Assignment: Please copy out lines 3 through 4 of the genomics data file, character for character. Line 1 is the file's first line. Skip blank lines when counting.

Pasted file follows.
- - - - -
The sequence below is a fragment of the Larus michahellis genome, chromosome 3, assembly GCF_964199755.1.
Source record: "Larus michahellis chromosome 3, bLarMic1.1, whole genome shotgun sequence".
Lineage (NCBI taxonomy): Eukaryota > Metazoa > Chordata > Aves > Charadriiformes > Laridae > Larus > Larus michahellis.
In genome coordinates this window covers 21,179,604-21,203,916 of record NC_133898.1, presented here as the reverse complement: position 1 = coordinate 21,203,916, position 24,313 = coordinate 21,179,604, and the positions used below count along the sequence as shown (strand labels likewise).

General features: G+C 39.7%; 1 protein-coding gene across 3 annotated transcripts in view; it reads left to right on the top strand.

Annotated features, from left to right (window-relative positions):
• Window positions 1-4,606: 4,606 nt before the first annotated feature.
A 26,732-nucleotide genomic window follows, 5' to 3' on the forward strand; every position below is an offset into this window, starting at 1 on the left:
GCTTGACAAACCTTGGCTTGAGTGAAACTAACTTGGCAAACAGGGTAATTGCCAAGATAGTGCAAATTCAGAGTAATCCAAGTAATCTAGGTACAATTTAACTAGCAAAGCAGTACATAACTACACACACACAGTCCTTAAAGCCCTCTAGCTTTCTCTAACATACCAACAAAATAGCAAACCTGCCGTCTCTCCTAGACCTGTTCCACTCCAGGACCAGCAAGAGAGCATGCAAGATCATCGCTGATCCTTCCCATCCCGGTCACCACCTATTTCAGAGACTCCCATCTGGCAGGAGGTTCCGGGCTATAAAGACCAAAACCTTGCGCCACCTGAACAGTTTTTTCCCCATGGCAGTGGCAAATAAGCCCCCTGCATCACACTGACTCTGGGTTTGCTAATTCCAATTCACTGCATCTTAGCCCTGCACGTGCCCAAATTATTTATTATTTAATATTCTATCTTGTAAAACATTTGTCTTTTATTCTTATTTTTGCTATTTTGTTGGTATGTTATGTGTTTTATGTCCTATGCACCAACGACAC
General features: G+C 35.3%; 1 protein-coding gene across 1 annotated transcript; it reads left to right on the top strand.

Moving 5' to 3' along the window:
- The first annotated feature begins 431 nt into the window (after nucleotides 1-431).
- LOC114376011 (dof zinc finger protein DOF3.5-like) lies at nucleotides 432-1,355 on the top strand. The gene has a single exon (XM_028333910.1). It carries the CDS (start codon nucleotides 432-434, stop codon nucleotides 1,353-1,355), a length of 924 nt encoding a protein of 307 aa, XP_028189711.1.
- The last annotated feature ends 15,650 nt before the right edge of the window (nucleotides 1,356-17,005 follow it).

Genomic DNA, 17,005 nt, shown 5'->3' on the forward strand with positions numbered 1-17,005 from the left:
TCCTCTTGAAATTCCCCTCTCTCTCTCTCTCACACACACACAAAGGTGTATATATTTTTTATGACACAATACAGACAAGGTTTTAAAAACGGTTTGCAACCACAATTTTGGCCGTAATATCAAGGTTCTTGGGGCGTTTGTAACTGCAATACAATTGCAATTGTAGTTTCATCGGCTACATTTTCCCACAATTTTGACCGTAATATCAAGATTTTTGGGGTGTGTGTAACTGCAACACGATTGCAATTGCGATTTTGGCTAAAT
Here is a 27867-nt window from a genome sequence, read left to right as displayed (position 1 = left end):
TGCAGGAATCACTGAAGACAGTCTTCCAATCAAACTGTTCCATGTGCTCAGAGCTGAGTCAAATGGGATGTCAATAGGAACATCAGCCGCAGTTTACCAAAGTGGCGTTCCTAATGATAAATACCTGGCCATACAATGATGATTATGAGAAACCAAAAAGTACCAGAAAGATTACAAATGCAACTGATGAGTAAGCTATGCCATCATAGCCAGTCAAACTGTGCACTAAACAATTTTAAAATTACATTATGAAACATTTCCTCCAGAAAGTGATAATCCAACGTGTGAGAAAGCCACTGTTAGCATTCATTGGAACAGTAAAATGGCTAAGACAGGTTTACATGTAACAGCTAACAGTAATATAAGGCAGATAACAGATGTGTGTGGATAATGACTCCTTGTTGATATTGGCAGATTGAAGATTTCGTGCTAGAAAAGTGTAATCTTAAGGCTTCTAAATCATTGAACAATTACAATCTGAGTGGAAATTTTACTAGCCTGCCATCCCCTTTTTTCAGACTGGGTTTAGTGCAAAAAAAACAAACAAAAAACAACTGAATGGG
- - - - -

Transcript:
Lineage (NCBI taxonomy): Eukaryota > Metazoa > Chordata > Aves > Charadriiformes > Laridae > Larus > Larus michahellis.
In genome coordinates this window covers 21,179,604-21,203,916 of record NC_133898.1, presented here as the reverse complement: position 1 = coordinate 21,203,916, position 24,313 = coordinate 21,179,604, and the positions used below count along the sequence as shown (strand labels likewise).